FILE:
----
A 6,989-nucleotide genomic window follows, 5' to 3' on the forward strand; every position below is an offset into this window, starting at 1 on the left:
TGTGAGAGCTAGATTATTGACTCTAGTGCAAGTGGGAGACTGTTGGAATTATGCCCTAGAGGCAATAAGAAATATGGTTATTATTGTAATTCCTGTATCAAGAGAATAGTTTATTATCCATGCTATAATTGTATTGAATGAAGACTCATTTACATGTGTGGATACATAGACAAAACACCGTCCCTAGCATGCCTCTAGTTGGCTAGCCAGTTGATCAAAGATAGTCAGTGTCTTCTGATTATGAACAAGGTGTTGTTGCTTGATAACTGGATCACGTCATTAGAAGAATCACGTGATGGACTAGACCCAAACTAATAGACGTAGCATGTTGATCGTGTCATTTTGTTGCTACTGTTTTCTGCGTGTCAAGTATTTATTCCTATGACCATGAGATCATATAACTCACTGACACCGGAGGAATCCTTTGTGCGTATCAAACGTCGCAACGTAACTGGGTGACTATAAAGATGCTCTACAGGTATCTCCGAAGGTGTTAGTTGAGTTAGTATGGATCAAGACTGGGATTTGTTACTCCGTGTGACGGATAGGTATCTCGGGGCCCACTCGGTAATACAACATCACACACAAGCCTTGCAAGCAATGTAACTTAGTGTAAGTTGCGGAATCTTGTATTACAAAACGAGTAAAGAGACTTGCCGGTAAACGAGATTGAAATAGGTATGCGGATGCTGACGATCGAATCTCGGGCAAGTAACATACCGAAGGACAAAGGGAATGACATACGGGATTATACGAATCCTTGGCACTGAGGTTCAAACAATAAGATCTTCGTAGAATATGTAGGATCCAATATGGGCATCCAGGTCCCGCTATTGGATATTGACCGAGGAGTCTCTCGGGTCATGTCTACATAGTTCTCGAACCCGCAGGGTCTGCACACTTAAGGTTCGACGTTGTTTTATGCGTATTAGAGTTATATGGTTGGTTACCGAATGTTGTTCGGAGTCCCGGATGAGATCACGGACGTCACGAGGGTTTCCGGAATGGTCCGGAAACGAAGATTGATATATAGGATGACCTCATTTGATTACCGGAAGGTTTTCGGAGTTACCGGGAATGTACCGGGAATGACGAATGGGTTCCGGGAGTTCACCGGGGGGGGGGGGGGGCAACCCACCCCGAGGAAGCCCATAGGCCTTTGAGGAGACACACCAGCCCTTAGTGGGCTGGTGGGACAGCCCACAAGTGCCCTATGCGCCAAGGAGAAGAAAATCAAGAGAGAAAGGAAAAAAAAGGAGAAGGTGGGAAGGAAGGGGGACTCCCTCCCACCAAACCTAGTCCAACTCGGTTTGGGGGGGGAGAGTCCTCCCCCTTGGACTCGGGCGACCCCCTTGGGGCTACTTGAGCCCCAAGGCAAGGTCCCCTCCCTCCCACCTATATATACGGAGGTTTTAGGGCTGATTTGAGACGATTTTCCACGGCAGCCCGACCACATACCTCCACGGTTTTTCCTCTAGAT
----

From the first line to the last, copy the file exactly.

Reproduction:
A 6,989-nucleotide genomic window follows, 5' to 3' on the forward strand; every position below is an offset into this window, starting at 1 on the left:
TGTGAGAGCTAGATTATTGACTCTAGTGCAAGTGGGAGACTGTTGGAATTATGCCCTAGAGGCAATAAGAAATATGGTTATTATTGTAATTCCTGTATCAAGAGAATAGTTTATTATCCATGCTATAATTGTATTGAATGAAGACTCATTTACATGTGTGGATACATAGACAAAACACCGTCCCTAGCATGCCTCTAGTTGGCTAGCCAGTTGATCAAAGATAGTCAGTGTCTTCTGATTATGAACAAGGTGTTGTTGCTTGATAACTGGATCACGTCATTAGAAGAATCACGTGATGGACTAGACCCAAACTAATAGACGTAGCATGTTGATCGTGTCATTTTGTTGCTACTGTTTTCTGCGTGTCAAGTATTTATTCCTATGACCATGAGATCATATAACTCACTGACACCGGAGGAATCCTTTGTGCGTATCAAACGTCGCAACGTAACTGGGTGACTATAAAGATGCTCTACAGGTATCTCCGAAGGTGTTAGTTGAGTTAGTATGGATCAAGACTGGGATTTGTTACTCCGTGTGACGGATAGGTATCTCGGGGCCCACTCGGTAATACAACATCACACACAAGCCTTGCAAGCAATGTAACTTAGTGTAAGTTGCGGAATCTTGTATTACAAAACGAGTAAAGAGACTTGCCGGTAAACGAGATTGAAATAGGTATGCGGATGCTGACGATCGAATCTCGGGCAAGTAACATACCGAAGGACAAAGGGAATGACATACGGGATTATACGAATCCTTGGCACTGAGGTTCAAACAATAAGATCTTCGTAGAATATGTAGGATCCAATATGGGCATCCAGGTCCCGCTATTGGATATTGACCGAGGAGTCTCTCGGGTCATGTCTACATAGTTCTCGAACCCGCAGGGTCTGCACACTTAAGGTTCGACGTTGTTTTATGCGTATTAGAGTTATATGGTTGGTTACCGAATGTTGTTCGGAGTCCCGGATGAGATCACGGACGTCACGAGGGTTTCCGGAATGGTCCGGAAACGAAGATTGATATATAGGATGACCTCATTTGATTACCGGAAGGTTTTCGGAGTTACCGGGAATGTACCGGGAATGACGAATGGGTTCCGGGAGTTCACCGGGGGGGGGGGGGGGCAACCCACCCCGAGGAAGCCCATAGGCCTTTGAGGAGACACACCAGCCCTTAGTGGGCTGGTGGGACAGCCCACAAGTGCCCTATGCGCCAAGGAGAAGAAAATCAAGAGAGAAAGGAAAAAAAAGGAGAAGGTGGGAAGGAAGGGGGACTCCCTCCCACCAAACCTAGTCCAACTCGGTTTGGGGGGGGAGAGTCCTCCCCCTTGGACTCGGGCGACCCCCTTGGGGCTACTTGAGCCCCAAGGCAAGGTCCCCTCCCTCCCACCTATATATACGGAGGTTTTAGGGCTGATTTGAGACGATTTTCCACGGCAGCCCGACCACATACCTCCACGGTTTTTCCTCTAGAT